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Workers and Poverty

Garibi Biruddha Trade Union (Trade Union Against Poverty)

Published Year: 2005

Published by: General Federation of Nepalese Trade Unions (GEFONT) & Friedrich-Ebert-Stiftung (FES)

Writen By : Umesh Upadhyaya

Price: NRS 100, Pages: 68



Over half of the total population of workers across the world and 60 percent workers in many developing countries are living in abject poverty. Some 23.3 per cent of workers in many developing and least developed nations are living in less than a dollar a day.

In terms of population, over 1.39 billion workers live in two dollars a days and 550 million workers making their livelihood in less than one dollar a day. As per the statistics, 75 per cent of them live in the villages and majority of them rely on agriculture (ILO Conference working paper -Role of Trade Union).

It appears very paradoxical that those who work around the clock are frustratingly poor. Why do people become people? And what is poverty? Answer of these thorny questions is not easy. The book entitled "Garibi Biruddha Trade Union" (Trade Union against poverty) published by the GEFONT defines that the reason behind the poverty is unequal distribution of wealth or national resources.

And poverty is the inability to fulfill the minimum need for livelihood and inability to have access to education and health.

Even though the name of the author has not been mentioned anywhere, the contents and subject matters are presented in a lucid manner. The book has dealt the poverty from the perspective of workers and labour relations management.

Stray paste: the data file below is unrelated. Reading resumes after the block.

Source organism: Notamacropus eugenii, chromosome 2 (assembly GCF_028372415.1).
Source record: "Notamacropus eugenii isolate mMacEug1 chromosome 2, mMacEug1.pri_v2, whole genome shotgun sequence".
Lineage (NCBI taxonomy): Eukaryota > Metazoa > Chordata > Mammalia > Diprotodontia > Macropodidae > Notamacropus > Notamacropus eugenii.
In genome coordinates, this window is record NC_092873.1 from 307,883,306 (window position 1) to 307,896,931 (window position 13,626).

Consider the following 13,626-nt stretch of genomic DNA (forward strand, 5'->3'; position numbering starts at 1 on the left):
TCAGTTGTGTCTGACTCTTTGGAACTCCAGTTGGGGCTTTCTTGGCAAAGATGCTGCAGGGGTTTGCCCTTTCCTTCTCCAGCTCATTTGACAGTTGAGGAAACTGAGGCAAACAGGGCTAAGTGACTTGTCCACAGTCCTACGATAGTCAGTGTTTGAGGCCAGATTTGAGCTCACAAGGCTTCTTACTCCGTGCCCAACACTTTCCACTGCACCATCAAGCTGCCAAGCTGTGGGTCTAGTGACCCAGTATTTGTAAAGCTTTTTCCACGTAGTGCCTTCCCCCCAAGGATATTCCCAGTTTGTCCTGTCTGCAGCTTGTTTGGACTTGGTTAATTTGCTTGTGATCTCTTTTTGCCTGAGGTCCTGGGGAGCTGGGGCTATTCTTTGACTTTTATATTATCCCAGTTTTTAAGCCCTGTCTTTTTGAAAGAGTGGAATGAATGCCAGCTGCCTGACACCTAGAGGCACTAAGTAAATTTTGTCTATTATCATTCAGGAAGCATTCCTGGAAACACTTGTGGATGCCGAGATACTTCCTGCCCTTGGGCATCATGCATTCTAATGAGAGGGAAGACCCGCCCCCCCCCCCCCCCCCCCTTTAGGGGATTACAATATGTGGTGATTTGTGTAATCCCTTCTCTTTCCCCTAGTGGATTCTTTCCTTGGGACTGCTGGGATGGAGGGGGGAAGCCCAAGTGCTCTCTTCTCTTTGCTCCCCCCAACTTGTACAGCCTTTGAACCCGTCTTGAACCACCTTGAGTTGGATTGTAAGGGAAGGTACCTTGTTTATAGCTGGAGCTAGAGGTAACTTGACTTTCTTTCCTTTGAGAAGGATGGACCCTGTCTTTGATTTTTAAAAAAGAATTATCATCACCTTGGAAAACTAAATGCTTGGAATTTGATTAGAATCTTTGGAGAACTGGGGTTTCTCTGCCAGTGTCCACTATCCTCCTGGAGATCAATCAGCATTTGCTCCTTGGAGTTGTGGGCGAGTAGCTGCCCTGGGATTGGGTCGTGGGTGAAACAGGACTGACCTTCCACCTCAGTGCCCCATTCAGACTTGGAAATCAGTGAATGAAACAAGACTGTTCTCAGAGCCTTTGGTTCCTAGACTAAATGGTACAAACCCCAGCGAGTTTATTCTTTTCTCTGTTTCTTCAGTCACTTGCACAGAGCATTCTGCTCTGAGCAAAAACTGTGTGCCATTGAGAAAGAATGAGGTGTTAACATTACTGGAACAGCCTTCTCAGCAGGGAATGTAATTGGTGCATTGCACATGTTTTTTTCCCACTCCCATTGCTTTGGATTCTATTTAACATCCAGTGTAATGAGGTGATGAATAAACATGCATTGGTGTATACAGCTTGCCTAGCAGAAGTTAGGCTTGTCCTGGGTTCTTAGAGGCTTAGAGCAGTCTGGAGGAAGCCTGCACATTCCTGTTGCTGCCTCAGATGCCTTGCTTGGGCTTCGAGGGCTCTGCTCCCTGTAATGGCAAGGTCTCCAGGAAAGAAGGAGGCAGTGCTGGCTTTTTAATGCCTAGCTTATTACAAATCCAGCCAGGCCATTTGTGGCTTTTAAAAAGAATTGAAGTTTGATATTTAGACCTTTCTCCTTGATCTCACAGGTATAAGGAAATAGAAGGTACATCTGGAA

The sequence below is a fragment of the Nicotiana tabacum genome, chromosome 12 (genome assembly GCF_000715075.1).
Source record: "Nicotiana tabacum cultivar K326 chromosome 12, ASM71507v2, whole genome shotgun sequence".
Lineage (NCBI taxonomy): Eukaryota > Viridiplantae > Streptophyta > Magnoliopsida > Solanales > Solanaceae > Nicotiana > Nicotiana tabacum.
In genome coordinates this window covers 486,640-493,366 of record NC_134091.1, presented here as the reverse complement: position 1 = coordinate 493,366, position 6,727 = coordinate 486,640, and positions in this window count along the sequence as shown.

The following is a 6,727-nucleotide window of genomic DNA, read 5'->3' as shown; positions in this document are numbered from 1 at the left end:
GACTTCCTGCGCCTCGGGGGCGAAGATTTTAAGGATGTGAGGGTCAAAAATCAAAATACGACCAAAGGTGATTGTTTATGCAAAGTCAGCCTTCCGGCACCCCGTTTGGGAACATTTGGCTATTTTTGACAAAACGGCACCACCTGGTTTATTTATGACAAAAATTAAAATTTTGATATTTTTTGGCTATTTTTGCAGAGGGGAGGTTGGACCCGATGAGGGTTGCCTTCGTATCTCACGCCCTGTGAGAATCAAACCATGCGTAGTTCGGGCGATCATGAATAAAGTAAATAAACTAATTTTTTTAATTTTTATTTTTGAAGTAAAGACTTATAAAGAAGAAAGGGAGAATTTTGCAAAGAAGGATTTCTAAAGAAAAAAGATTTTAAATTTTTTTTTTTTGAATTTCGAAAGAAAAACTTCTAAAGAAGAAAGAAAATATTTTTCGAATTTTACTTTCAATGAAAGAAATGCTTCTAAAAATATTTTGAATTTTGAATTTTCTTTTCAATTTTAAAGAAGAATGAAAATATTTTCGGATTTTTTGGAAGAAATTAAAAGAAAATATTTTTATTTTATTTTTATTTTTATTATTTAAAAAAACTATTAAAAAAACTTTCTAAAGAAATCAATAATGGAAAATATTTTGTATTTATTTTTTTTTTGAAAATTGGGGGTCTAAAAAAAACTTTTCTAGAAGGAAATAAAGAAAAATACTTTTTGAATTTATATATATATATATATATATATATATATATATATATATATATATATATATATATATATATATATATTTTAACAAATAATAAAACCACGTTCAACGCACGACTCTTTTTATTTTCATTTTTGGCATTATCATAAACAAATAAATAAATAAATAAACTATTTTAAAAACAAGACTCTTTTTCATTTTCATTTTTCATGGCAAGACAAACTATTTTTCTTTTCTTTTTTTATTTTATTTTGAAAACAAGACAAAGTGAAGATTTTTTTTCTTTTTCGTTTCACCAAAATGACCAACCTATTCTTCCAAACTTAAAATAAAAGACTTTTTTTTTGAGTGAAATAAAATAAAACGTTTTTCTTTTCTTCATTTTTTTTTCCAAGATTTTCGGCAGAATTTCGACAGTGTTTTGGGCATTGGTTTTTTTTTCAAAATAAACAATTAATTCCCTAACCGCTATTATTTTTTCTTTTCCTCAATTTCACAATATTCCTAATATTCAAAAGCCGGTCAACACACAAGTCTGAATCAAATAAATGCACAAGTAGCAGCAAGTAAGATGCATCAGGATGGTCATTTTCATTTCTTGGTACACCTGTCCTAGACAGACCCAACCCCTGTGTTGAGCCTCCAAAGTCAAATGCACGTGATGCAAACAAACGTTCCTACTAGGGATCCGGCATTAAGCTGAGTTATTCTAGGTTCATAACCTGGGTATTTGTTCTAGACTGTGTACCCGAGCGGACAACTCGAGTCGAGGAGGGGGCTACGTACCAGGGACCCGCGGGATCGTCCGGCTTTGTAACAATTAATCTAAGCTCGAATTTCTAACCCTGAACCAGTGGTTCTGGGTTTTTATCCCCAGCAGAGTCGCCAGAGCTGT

The book contains five different chapters such as - poor and poverty, International communities in their efforts to alleviate poverty, Nepal and Nepalese in the misery of poverty, within the gamut of conflict, the way forward.

The first chapter in the book is about the poor and poverty which explicitly explains the reasons of poverty and various cases of poverty across the globe. The second chapter deals with the efforts of international communities for poverty alleviation.

The book contains various programmes of international communities (like ILO, UNO and World Bank) for poverty alleviation.

In fact, GEFONT's report not only contains the findings, but it also presents analytical observation.

The chapter is about causes and impact of poverty in various communities in the country.

The finding shows that the poverty in the rural areas is skewed. Around 37.2 per cent people were below the poverty line in 2034, which scaled up to 43.2 per cent in 2042 and 42 per cent 2046 BS.
The fourth chapter is about the impact of conflict on poverty. This chapter analytically deals with the causes of poverty as there had been a significant decline in the development expenditure. Finally the fifth chapter deals with measures to overcome poverty.

The book is very handy and contains lots of useful information. On top of that, another prominent quality of the book is its simplicity. Even a literate worker and farmers can easily understand it.

However, the editor of the book should have been more careful about interpreting the words of the main contents. Keeping some minor flaws aside, the book is wonderful. The efforts of latent author and GEFONT should always be appreciated.

Source: Friday Supplement, The Rising Nepal, 26 May 2006

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